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15 Good Recent Movies That Need To Be Reevaluated By The Audience

14 December 2015 | Features, Film Lists | by Caio Coletti

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There’s a lot of talk every time critics and reviewers get a movie “wrong”. Search for lists of unsung great classics that were panned by critics and you’ll find many – but how about when the audience don’t really get the spirit of a film?

We, as spectators, are as subject to making mistakes of judgement as professional critics are. Can we admit when we’re wrong? Since evaluating a movie is such a subjective and personal thing, maybe we can’t – but here are some films that may warrant another look, if you can muster the will to try and see them in a different angle.

 

15. Oz: The Great and Powerful (Sam Raimi, 2013)

Oz The Great and Powerful

With the sequel in the works (yes, seriously), Oz the Great and Powerful is ripe for rediscovery as an enjoyable and nostalgic adventure helmed by a talented director and with phenomenal casting decisions. It’s hard to tell the “origin story” of a classic tale and not sound superfluous or (like this year’s Pan) plain wrong.

Unlike a few of the movies on this list, Oz is unapologetically a blockbuster, complete with lush visuals that owe more than a little to Tim Burton’s Alice in Wonderland and an A-list cast top-billed by James Franco, the perfect choice to play small-time magician and crook Oz, and the story that made him the famous wizard from L. Frank Baum’s tale.

Screenwriters David Lindsay-Abaire (“Rabbit Hole”) and Mitchell Kapner (“Romeo Must Die”) approach the story with style, humor and a fresh new angle, the actors and Raimi don’t fall for that infamous cynic tone of a few “rebranding” tries made by Hollywood, and in the end the movie stands as both a fun modern adventure and a huge homage to the tone and the ingenuity of old Hollywood.

 

14. After the Dark (John Huddles, 2013)

After the Dark

The ambiguity of the ending (take that as a warning, people who don’t like open-ended stories) was crassly misunderstood in John Huddle’s very peculiar classroom drama, After the Dark. Showing a class of philosophy students from all over the world in their last class of the semester, discussing the possible outcomes and priorities in the event of a global natural disaster, the movie written and directed by Huddles is a weirdly paced and imagined parable for the confrontation of cynicism and idealism, practicality and emotion – these are fundamental philosophical question the movie poses, and though Huddles isn’t the most brilliant screenwriter to ever deal with them, he still has a lot of guts to tackle these subjects and stay true to their nature, never surrendering to the pressure of a conventional “Hollywood” ending.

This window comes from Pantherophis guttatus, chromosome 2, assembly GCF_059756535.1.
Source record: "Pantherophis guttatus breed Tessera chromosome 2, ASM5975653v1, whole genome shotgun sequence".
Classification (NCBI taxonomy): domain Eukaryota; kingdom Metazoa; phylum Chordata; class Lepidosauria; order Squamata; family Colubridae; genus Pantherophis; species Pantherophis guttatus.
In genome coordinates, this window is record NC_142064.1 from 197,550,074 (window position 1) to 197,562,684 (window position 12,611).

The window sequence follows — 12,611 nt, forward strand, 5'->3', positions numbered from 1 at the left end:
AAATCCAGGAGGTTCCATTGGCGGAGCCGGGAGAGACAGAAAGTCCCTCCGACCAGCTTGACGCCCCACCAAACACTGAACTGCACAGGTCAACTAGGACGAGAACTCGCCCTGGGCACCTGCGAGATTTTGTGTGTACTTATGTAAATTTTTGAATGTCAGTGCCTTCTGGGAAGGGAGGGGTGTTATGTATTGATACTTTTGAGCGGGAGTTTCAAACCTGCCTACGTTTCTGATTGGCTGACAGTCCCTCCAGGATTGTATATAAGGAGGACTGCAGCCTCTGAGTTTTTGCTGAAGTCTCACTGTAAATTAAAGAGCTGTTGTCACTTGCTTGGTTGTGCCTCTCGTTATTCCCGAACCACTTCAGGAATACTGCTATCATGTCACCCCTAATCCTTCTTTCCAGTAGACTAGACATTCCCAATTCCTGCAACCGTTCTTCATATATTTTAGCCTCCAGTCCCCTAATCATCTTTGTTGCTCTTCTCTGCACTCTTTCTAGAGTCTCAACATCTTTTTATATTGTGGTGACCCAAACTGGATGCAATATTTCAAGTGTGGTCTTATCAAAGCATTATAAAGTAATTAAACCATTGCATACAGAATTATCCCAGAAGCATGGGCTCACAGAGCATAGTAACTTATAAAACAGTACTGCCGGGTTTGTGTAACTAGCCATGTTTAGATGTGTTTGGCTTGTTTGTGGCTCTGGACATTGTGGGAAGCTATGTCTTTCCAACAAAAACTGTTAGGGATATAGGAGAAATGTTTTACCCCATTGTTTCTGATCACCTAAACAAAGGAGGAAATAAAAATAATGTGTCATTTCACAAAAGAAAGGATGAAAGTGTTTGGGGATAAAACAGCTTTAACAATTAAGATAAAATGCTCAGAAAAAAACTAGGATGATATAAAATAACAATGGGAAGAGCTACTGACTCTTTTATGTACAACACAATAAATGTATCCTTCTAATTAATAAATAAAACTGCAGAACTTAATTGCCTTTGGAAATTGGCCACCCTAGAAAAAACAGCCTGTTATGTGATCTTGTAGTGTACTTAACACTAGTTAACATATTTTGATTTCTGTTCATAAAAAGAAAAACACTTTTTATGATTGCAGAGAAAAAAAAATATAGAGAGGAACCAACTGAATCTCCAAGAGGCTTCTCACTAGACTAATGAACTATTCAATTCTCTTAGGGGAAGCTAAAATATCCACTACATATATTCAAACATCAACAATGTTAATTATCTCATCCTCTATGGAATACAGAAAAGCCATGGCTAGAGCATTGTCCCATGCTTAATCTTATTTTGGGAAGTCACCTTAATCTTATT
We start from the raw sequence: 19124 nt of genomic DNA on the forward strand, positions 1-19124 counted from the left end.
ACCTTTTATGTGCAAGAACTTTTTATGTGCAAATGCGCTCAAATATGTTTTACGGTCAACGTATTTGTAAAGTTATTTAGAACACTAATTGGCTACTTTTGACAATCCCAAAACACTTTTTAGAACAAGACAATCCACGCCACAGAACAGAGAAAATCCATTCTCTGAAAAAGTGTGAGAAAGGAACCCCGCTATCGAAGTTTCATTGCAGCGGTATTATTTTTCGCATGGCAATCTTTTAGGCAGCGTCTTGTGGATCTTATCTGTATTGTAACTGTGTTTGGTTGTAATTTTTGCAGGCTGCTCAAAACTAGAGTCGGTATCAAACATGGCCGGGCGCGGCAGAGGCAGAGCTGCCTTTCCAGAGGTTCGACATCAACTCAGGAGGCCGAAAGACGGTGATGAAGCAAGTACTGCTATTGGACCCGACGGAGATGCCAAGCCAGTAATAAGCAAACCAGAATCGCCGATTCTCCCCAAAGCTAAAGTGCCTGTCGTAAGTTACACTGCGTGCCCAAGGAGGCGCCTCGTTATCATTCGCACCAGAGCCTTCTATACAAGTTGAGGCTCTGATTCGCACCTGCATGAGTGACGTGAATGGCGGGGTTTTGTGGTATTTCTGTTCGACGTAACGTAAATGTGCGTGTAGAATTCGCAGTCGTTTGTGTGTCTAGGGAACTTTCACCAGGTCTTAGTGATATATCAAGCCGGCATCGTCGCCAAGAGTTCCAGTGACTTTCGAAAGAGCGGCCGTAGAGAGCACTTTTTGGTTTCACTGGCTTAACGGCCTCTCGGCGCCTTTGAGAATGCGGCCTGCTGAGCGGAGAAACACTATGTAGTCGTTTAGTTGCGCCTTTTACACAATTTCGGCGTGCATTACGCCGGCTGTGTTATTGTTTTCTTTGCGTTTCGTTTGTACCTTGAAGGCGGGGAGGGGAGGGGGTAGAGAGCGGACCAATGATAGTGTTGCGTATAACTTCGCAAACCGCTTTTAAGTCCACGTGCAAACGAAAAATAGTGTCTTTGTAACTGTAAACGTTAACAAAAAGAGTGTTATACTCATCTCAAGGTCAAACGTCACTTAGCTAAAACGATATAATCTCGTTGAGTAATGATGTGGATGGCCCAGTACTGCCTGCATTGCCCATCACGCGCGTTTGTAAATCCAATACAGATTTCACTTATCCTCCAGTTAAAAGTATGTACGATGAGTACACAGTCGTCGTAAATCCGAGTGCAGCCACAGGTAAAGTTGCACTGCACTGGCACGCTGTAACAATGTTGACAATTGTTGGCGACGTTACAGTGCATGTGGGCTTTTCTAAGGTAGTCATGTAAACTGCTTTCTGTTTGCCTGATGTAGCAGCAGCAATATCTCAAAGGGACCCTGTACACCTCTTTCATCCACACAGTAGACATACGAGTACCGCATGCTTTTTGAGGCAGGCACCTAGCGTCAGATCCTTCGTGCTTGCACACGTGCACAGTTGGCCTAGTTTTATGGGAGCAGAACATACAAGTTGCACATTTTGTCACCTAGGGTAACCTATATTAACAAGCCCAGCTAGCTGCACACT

That virtue in and on itself should be enough for the movie to warrant a second viewing, but there’s also an amazing young cast, led by the surprisingly great Sophie Lowe (Once Upon a Time in Wonderland), a perfect minimalist and serene opposition to James D’Arcy intensely nervous professor. Daryl Sabara, Bonnie Wright and Rhys Wakerfield (keep an eye on him) do great jobs themselves, enacting an ingenious little concoction of a movie that is definitely worth the time.

 

13. Cosmopolis (David Cronenberg, 2012)

Cosmopolis (2012)

The most recent batch of Cronenberg movies have been equally praised and panned by critics and audiences. It’s been said the director finally became more “accessible” and “digestible”, trading his (in)famous body horror for more subtle, yet still disturbing, drama.

Cosmopolis is the most enigmatic of those new movies, and the one that received the worst reviews – criticized by most as a forced and clichéd attempt at “indie movie” artistry and shallow social commentary. The truth is Cosmopolis is inciting food for thought, a provoking and shamelessly hermetic commentary on the maladies of capitalism that offers up glances of visual genius by way of Cronenberg’s restless sense of discomfort.

The actors have it hard to deliver such dense dialogue, with lead Robert Pattinson carrying the weight of sparring, alone in a car, with the likes of Juliette Binoche and Sarah Gadon. Lucky for our director, Pattinson is up to the task, building his profoundly disgusted billionaire from scratch and delivering a performance that would rather be smart and subtle than charismatic or magnetic. It’s a difficult little movie Cronenberg concocts here – but when did we stop wanting that from him?

 

12. The Water Horse (Jay Russell, 2007)

The Water Horse

Modern spectators must be losing their sense of wonder. The Water Horse wasn’t half as seen as it deserves to be, and the ones who did see it didn’t give it much credit, really.

Director Jay Russell, known for his work in My Dog Skip, knows what to show and what to hide, how to carry a narrative in a way that will enthrall both kids and adults, if they’re willing and open to it. His leading actor, Alex Etel (Millions) is an adorable presence on screen, the special effects are on point and used in the right moments, and The Water Horse has a moving little story to tell, if we’re not too cynical to appreciate it.